For young birds frequent tossing is important. How frequent depends on the situation, or better the loft training. If the birds train long and spontaneously and are out of sight for a long while you can increase the distances substantially every time you go on the road with them.

If your babies train unwillingly you better increase the distances little by little and start at a distance of about 3 kilometres maximum. Leo Heremans’ first toss was always at a distance of no more than one kilometre. And he was a man who knew what he was doing. When the birds do not fly home directly after you released them, do not increase the distance. Release them at the same place next time. Till they fly home directly.    



My mantra is that there is only one secret in pigeon sport: Selection. And selection should be based on results. Not on the looks or the pedigree or family. So better breed babies from proven racers than from birds that only have a pedigree as a reference, how breath-taking this pedigree may be. Cull the poor birds, sell your good birds, keep the supers!





When you read a loft report about a ‘champion’ it is always useful to ask yourself ‘Why was it written and by whom?’ Thus you may avoid buying shit birds. Results that are too fantastic? Realise that the strength of the competition is also a factor in race results. The strength of the competition may differ a lot from one area to another. The best birds are to be found in areas where fanciers specialise.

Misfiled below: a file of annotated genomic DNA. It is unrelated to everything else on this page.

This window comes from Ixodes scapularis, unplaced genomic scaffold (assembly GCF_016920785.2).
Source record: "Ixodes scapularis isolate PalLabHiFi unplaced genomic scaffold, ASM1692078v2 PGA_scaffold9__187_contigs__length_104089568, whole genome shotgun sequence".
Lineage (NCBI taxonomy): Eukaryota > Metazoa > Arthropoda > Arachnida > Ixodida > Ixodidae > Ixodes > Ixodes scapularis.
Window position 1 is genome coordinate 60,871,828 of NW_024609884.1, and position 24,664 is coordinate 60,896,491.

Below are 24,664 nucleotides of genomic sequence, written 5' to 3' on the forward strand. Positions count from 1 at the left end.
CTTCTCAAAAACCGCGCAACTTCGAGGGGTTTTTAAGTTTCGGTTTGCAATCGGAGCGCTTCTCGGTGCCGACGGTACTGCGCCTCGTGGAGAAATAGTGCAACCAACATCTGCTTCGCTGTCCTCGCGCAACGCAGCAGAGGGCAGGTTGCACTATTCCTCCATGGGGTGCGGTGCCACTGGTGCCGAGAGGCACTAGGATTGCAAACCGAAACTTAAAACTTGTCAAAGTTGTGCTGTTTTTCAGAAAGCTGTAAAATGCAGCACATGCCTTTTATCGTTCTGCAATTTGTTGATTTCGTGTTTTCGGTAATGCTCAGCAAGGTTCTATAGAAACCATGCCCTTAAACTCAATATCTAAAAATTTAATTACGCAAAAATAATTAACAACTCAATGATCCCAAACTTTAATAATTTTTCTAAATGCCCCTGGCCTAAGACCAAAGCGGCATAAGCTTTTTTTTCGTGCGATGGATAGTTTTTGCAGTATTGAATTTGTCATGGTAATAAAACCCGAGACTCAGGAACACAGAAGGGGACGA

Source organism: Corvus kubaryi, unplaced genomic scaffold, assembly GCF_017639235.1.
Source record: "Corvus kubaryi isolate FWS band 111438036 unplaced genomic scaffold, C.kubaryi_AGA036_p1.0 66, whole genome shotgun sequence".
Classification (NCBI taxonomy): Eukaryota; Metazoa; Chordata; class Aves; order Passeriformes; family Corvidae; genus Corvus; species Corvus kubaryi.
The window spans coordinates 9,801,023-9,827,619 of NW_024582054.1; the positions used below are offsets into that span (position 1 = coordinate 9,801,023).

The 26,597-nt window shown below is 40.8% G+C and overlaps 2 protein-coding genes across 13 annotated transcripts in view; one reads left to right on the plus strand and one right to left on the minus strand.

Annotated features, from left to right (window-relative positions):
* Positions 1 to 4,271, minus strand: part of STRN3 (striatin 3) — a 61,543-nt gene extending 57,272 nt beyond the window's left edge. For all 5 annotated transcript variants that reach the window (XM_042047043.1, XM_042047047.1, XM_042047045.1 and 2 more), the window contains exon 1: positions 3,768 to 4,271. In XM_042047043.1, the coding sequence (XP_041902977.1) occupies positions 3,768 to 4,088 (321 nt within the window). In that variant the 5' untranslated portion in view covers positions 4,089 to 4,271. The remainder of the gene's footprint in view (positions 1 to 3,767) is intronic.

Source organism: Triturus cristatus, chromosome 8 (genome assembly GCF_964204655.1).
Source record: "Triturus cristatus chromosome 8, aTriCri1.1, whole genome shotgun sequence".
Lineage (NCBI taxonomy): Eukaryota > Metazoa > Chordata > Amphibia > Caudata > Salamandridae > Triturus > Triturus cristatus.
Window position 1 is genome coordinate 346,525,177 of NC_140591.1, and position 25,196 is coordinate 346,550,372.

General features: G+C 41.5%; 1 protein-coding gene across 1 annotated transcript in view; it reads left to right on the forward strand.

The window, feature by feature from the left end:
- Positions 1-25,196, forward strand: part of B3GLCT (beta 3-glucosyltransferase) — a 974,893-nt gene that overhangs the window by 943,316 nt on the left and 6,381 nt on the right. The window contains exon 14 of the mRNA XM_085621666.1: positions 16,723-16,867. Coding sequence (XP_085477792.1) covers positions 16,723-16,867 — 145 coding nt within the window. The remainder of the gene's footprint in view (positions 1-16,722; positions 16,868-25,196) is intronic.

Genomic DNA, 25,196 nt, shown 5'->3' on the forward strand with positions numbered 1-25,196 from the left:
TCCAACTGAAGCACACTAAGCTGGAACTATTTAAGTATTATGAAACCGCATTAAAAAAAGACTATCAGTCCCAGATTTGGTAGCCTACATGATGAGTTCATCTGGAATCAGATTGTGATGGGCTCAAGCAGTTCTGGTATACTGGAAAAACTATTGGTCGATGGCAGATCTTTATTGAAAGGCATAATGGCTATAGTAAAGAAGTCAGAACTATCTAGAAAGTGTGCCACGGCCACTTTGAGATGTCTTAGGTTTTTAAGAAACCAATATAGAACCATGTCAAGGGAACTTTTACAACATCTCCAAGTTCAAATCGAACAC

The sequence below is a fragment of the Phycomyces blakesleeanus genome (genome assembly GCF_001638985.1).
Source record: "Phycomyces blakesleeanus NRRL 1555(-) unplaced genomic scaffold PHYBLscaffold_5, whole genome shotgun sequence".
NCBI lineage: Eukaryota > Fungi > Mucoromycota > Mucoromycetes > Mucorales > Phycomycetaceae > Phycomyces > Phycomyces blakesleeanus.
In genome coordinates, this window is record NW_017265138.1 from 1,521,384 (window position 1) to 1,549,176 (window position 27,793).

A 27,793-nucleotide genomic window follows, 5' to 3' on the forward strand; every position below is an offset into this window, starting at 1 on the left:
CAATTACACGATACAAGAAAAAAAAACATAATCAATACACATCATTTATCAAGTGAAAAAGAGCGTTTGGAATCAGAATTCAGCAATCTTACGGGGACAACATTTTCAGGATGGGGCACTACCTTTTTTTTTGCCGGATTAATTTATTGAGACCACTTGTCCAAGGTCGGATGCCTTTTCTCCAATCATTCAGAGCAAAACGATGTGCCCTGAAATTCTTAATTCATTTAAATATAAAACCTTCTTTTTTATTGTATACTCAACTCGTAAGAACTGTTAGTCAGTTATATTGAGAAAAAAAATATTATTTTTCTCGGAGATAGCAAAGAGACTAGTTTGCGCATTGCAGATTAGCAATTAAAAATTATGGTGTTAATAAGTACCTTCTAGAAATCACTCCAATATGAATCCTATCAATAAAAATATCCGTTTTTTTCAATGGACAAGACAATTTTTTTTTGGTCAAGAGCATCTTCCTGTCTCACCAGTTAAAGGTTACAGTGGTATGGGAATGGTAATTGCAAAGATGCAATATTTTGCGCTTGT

Fot example: Do you want Middle Distance birds? Do not get them from fanciers that live in an area where the majority focuses on Long Distance. To judge results the entry is important of course. Is a race with an entry of say 1,000 birds a nice race? It depends on how many fanciers participated. 250 Fanciers or 25 fanciers who enter 1,000 birds together makes an enormous difference. Generally speaking you can say the best birds are to be found in areas where many fanciers together enter few birds.



Concerning importing birds always realise that, in case of a super bird, there is no guarantee at all the same parents will ever produce another super. So a bird that is just as good. Therefore most champions often change the matings.

I myself have handled many real supers. But I never saw a bird that had a handful brothers or sisters that were just as good.




The 11th Commandment is a free gift. Sometimes it is hard to decide which birds to keep. Well, I prefer a bird that was very early (in the first 1%) at both a race with tailwinds and a race with headwinds. With such birds I have better experiences than with youngsters that are always there but never real early.